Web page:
Before we apply hip rotation to skating, let’s define what it is in general.
External hip rotation involves the rotating of the leg away from the body. Internal hip rotation involves the twisting of the thigh inward from the hip joint.
The concept is illustrated in the diagram below:
The proper implementation of internal and external hip rotation is vitally important when it comes to developing sound lower body structure in hockey skating.
External rotation should occur in forward skating in the stance leg before the push begins. Internal rotation of the hip should engage through the pushing motion until full extension, as well as during the recovery of the push leg to become the new stance leg.
A common skating ailment in young players is having too much internal hip rotation. Skaters that utilize internal rotation too much will have the ‘knocked knee’ skating style you see so often. To truly generate power and velocity in our forward stride, we want to properly engage external rotation through our stance leg to get that ‘bow-legged’ look you see from great linear skaters like Morgan Rielly, Mathew Barzal or Connor McDavid.
In a twitter thread I wrote, I broke down how top 2021 NHL Draft-eligible defence prospect Brandt Clark struggles with linear skating from this very issue:
Clarke’s skating deficiencies in his lower body are rooted in his hips.— Josh Mallory (@JMallory9) May 5, 2021
His ‘knocked knee’ style linear skating comes from severe internal hip rotation.
Compare to great linear skaters like Heiskanen & Rielly who activate external hip rotation in stance leg at onset of push https://t.co/nkxlq1ogWw pic.twitter.com/6RLidGhYPJ
Need IR during push leg recovery, but at onset of push from stance leg, the hip needs to enter ER with the knee pushing out (following ER from hip) and generate that ‘bow legged’ style we see from Barzal, McDavid & Kaprizov pic.twitter.com/HASI0m05RB— Josh Mallory (@JMallory9) May 5, 2021
Now, I’ve brought it all together in the diagram below.
In Barzal’s stance leg, his hip is externally rotated and abducted which is what causes the knee to push out and create the bow-legged look. He then pushes through until his hip is fully extended (and abducted) in our triple extension form.
Then, once the push leg is set to recover and become the next stance leg, the hip should internally rotate and adduct to bring the push leg through and become the next stance leg, which again rotates externally and abducts at the onset of and through our push:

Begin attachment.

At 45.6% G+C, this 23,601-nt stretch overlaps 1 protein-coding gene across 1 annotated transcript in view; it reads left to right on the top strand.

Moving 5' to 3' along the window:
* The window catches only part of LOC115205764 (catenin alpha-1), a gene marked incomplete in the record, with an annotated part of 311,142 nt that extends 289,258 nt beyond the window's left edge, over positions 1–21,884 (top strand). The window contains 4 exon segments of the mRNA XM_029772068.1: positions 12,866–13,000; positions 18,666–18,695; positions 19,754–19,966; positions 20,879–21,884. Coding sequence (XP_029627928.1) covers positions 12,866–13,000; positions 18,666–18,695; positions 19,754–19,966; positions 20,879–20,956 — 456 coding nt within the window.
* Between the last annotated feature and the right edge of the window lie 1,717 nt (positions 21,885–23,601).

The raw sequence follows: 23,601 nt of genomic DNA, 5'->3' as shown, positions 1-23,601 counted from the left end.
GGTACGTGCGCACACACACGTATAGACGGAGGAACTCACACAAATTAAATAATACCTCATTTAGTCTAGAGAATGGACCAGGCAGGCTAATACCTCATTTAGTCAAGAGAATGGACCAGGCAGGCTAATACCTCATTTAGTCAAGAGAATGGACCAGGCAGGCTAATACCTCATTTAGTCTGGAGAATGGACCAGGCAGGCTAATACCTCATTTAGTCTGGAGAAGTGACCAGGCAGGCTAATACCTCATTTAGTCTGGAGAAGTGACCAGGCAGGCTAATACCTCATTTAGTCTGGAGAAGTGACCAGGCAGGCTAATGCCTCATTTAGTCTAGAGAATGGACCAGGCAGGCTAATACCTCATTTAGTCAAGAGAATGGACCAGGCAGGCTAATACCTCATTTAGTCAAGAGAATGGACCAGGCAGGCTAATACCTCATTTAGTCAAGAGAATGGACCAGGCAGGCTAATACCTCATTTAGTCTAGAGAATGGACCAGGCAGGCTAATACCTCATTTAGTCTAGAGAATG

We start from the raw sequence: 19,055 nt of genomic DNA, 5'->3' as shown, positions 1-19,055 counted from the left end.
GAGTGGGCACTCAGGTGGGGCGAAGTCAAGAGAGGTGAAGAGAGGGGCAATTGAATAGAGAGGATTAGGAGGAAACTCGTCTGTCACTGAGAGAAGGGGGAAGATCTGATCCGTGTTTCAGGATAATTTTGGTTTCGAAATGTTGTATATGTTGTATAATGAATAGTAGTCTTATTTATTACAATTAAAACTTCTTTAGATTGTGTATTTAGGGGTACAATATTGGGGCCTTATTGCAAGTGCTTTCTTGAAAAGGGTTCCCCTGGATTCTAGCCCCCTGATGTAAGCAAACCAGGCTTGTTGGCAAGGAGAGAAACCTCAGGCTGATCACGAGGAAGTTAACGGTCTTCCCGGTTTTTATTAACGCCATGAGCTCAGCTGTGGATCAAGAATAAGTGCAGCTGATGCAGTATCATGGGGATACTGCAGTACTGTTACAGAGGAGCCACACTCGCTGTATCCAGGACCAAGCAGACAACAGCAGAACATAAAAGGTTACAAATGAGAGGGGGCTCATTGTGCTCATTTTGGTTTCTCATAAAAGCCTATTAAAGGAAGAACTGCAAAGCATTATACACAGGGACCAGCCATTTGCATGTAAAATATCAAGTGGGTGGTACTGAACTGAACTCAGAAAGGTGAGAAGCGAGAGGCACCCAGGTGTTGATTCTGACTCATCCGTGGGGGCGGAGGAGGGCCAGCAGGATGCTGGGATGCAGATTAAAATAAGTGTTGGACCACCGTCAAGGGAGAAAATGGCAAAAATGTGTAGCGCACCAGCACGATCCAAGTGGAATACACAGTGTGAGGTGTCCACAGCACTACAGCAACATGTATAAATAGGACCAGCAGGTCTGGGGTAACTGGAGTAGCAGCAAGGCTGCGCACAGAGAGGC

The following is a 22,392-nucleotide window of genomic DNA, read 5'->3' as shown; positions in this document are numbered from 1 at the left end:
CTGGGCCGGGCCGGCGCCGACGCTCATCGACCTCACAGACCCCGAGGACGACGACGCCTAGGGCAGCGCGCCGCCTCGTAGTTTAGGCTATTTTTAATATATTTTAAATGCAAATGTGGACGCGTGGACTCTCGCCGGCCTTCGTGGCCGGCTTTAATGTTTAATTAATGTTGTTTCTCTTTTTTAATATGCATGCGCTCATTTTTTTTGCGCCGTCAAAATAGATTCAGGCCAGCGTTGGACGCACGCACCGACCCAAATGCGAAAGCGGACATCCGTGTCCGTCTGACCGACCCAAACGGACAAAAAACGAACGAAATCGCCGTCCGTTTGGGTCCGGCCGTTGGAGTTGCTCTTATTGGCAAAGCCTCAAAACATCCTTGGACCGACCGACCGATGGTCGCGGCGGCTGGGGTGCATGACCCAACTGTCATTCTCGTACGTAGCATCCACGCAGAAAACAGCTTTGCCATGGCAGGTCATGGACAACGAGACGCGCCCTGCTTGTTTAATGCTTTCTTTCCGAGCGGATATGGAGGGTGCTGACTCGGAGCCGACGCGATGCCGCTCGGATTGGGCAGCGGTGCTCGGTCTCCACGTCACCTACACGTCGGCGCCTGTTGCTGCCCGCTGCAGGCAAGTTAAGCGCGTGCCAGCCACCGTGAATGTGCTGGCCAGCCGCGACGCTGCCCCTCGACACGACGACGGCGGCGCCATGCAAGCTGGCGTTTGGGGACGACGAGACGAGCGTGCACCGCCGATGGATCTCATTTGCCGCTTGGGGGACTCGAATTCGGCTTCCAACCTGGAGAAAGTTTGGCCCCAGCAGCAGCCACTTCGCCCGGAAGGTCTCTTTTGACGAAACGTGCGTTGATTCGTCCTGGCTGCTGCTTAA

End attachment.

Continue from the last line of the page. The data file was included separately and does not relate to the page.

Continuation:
Below we can see it in motion from Connor McDavid:
- Hip rotates externally in stance leg at onset of push, abducts and extends through push
- Hip rotates internally and adducts through recovery
Now, we’ve covered linear skating, but what about crossovers?
Well, that’s where things start to get a little trickier.
When it comes to crossovers, we want to make sure we first understand the physics behind circular motion. Circular motion is simply the movement of an object along the circumference of a circle. The three main determinants in circular motion are speed, acceleration and force.
In order to maximize all three as well as minimize our wasted distance around the circumference of our circular path during crossovers, there are several mechanical keys we need to understand:
- We want our legs working underneath of our outside hip
- We want to push off our edges first and cross the leg over after
- We want to drive the push leg over the toecap of the stance leg
- Head, shoulders and torso should be stacked over the skater’s centre of gravity
- We want to achieve an angle on our edges (and thus the rest of our body) of about 45 degrees relative to the ice
- Keep shoulders and upper body neutral (no extra movement) and let our legs do the work
- Triple flexion through stance leg and triple extension through push leg (toe flick through push leg especially important)
For our first video example, a slow-mo of Connor McDavid:
And now, in full speed from Alex Formenton:
There’s a bit more going on during the crossover than linear skating, but it’s a vital movement to master the mechanics of to ensure sound lower body form through developmental years. Again, lackluster mechanics that aren’t corrected during key development years can hinder players for the rest of their playing career. Skating is the most important component of hockey to learn properly.
This piece has hopefully helped you better understand hockey skating’s most important substructure: lower body mechanics. Stay tuned for future pieces on the various additional elements of skating mechanics!
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About The Author
Josh Mallory is the Assistant Coach and Director of Analytics with the Brock University Women’s Hockey team. He is a current Masters candidate in Applied Health Sciences (Sport Management) at Brock University and writes a hockey newsletter with over 300 email subscribers called Mallory’s Playbook. Josh also works as a Video/Crossover scout with McKeen’s Hockey covering 2021 NHL Draft-eligible prospects.